Several African nations have been struggling with poverty and hunger for decades. World Bank has adopted numerous programs to aid these countries and their citizens. A five-year initiative introduced by United Nations World Food Programme (WFP) in collaboration with the Government of the Republic of Zambia aims at assisting nearly 650,000 individuals.
Despite facing challenges such as the COVID-19 pandemic, climate change, and economic contraction, Zambia has shown steady progress in working towards achieving Sustainable Development Goals 2 and 17. In an effort to reach Sustainable Development Goal 2, the government has expanded the coverage of safety net programs, aiming to provide food access to over 3 million extremely impoverished individuals.
However, despite these improvements, Zambia continues to struggle with high rates of stunting, particularly affecting 17 percent of girls aged 10-14, making it one of the highest rates in sub-Saharan Africa. This highlights the urgent need for comprehensive initiatives that address food and nutrition security, protect livelihoods, and enhance the resilience of individuals, communities, and food systems.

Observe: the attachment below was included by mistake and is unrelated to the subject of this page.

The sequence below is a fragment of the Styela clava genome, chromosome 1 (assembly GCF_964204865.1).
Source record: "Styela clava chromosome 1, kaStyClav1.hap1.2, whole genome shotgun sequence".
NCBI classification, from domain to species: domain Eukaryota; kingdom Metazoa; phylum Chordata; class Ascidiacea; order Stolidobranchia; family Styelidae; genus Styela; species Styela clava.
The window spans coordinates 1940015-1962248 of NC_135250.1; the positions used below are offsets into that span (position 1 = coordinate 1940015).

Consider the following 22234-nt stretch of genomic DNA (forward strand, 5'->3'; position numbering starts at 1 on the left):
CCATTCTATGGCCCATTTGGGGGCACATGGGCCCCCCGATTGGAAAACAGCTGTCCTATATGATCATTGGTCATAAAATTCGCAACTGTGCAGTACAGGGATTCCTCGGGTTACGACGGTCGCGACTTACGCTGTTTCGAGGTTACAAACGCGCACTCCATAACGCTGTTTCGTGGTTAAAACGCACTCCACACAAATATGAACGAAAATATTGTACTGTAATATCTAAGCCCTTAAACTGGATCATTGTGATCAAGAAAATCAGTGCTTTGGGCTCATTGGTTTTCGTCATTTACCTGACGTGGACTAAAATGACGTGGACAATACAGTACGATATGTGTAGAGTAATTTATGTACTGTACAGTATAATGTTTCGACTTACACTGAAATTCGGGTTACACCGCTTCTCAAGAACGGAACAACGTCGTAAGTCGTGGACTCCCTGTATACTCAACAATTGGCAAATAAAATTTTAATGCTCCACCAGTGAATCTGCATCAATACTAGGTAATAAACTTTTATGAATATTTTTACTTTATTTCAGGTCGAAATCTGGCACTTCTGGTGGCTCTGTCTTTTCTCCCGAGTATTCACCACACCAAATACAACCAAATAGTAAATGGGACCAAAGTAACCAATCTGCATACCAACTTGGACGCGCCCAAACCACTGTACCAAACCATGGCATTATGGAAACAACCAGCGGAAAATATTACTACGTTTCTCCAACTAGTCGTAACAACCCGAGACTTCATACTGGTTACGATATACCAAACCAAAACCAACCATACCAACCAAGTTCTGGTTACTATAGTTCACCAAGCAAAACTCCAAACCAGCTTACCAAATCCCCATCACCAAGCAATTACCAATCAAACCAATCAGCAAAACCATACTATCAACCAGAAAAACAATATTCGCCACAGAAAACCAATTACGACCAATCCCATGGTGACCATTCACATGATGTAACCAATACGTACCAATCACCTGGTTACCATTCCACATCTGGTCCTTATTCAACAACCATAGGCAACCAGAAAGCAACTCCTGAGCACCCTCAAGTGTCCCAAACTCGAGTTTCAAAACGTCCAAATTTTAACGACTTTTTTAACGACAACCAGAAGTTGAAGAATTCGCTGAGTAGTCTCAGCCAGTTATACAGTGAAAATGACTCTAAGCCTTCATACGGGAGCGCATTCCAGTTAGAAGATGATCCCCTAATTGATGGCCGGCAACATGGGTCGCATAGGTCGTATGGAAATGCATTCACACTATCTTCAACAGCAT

To align with Sustainable Development Goal 17, Zambia has adopted a hybrid financing model that incorporates domestic revenue, domestic and foreign borrowing, and private sector involvement through public-private partnerships, foreign direct investment, and collaboration with cooperating partners. Nevertheless, the government faces fiscal constraints due to stagnant revenue growth and high levels of public sector debt, which hinder its capacity to invest in social sectors.
The primary objectives of this plan are to eradicate hunger, enhance nutrition, and bolster the resilience of vulnerable communities in the face of food-related challenges. Known as the WFP Country Strategic Plan (2023-2028), this comprehensive roadmap positions the WFP as a key contributor to the development of small-scale farmers’ resilience. The WFP’s aim is to strengthen social protection systems in Zambia by improving social registries and community feedback mechanisms. This support includes various initiatives such as training, development of guidelines, and enhancement of information management systems that integrate anticipatory actions, preparedness, and risk reduction interventions within the broader social protection landscape.